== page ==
tuition grant programs, and vocational education programs.

Different programs are designed for different groups--welfare

recipients, food stamp recipients, displaced homemakers, youth in

school, drop-outs, "dislocated workers," workers displaced by

foreign trade, and on and on.

At a plant in Pittsfield, Massachusetts, General Electric

recently laid off a large group of workers. Some workers could

get Trade Adjustment Assistance benefits, because their jobs were

lost to foreign competition. Others could not; their jobs fell to

defense cutbacks. Because they have a union, people working in

one area began exercising their seniority rights and bumping

people in other areas. Some workers bumped from trade-affected

jobs to defense contracting jobs, then lost those a few weeks

later. Under federal regulations, they could no longer get Trade

Adjustment Assistance. Thus, friends who had spent years working

side by side found themselves with very different benefits. Some

got the standard 6 months of unemployment checks. Others got 2

years of unemployment checks and extensive retraining support.

Try explaining that to people who have lost the only jobs they've

ever held!

People who run such programs struggle to knit together funds

from three, four, or five programs, hoping against hope that

workers get enough retraining to land decent new jobs. But the

task is difficult; each program has its own requirements, funding

cycles, eligibility criteria, and the like. One employment center

in Allegheny County, New York, has tried hard to bring several

programs together and make them appear as seamless as possible to

the customers. At the end of the day, to accommodate reporting

requirements, the staff enters information on each customer at

four different computer terminals: one for Job Training

Partnership Act (JTPA) programs, one for the JOBS program, one

for the Employment Service, and one for tracking purposes.

When Congress enacted JTPA, it sought to avoid such

problems. It let local areas tailor their training programs to

local needs. But federal rules and regulations have gradually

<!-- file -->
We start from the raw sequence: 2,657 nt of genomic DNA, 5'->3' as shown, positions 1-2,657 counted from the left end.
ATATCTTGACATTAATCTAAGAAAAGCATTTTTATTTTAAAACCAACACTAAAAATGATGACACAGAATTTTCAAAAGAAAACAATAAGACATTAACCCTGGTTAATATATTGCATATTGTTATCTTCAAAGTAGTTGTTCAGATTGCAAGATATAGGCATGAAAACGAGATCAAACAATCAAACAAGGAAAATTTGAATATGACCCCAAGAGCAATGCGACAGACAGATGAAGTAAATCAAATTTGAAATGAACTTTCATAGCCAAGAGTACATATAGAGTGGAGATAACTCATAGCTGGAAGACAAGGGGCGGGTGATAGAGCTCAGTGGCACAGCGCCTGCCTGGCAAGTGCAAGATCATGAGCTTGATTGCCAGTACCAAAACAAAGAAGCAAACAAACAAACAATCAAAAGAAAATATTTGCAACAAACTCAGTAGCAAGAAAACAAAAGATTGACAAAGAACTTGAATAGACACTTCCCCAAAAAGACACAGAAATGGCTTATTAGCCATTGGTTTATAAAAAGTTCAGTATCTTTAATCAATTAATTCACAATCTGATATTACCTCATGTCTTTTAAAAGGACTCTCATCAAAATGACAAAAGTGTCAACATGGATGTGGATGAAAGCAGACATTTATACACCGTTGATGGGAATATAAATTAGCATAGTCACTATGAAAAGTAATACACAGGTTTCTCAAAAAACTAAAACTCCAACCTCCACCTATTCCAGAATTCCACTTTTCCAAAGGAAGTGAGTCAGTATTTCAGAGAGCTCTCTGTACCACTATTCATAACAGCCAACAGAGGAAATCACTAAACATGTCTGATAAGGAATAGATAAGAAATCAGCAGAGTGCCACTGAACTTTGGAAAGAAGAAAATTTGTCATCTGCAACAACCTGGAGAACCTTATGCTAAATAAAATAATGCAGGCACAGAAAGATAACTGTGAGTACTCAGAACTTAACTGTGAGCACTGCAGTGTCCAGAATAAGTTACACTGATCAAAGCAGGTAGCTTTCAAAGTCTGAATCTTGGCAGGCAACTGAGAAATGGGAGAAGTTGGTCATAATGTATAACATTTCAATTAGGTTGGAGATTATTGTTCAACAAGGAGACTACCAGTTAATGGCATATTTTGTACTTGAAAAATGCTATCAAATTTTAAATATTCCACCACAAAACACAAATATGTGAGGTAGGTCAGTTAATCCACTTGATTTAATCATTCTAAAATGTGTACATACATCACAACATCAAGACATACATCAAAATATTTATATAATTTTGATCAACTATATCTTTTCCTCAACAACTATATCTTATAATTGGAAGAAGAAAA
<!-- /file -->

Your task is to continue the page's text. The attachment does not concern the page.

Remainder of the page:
undermined the good intentions. Title III, known as the Economic

Dislocation and Worker Adjustment Assistance Act (EDWAA), helps

states respond immediately to plant closings and large layoffs.

Yet even EDWAA's most flexible money, the "national reserve

fund," has become so tangled in red tape that many states won't

use it. As Congress's Office of Technology Assessment put it,

"the process is simply too obstacle ridden. ... many state EDWAA

managers cannot handle the complexities of the grant application,

and those that do know how are too busy responding to clients'

urgent needs to write demanding, detailed grant proposals."

When Congress amended JTPA in 1993, targeting more funds to

those with "multiple barriers" to employment, homeless advocates

thought the change would help their clients. After all, who has

more barriers to employment than someone without an address or

phone number? But the new JTPA formula also emphasized training

over job search assistance. So a local program in Washington,

D.C. that had won a Labor Department award for placing 70 percent

of its clients in jobs--many of them service sector jobs paying

more than the minimum wage--lost its JTPA funding. Why? It didn't

offer training. It just helped the homeless find jobs.47

But federal programs rarely focus on results. As structured

by Congress, they pay more attention to process than outcomes--in

this case, more to training than to jobs. Even in auditing state

and local programs, federal overseers often do little more than

check to see whether proper forms are filed in proper folders.

The rules and regulations behind federal grant programs were

designed with the best of intentions--to ensure that funds flow

for the purposes Congress intended. Instead, they often ensure

that programs don't work as well as they could--or don't work at

all.

Virtually every expert with whom we spoke agreed that this

system is fundamentally broken. No one argued for marginal or

incremental change. Everyone wants dramatic change--state and

local officials, federal managers, congressional staff. As in

managing its own affairs, the federal government must shift the

basic paradigm it uses in managing state and local affairs. It

must stop holding programs accountable for process and begin

holding them accountable for results.

ù The task is daunting; it will take years to accomplish. We

propose several significant steps on the journey: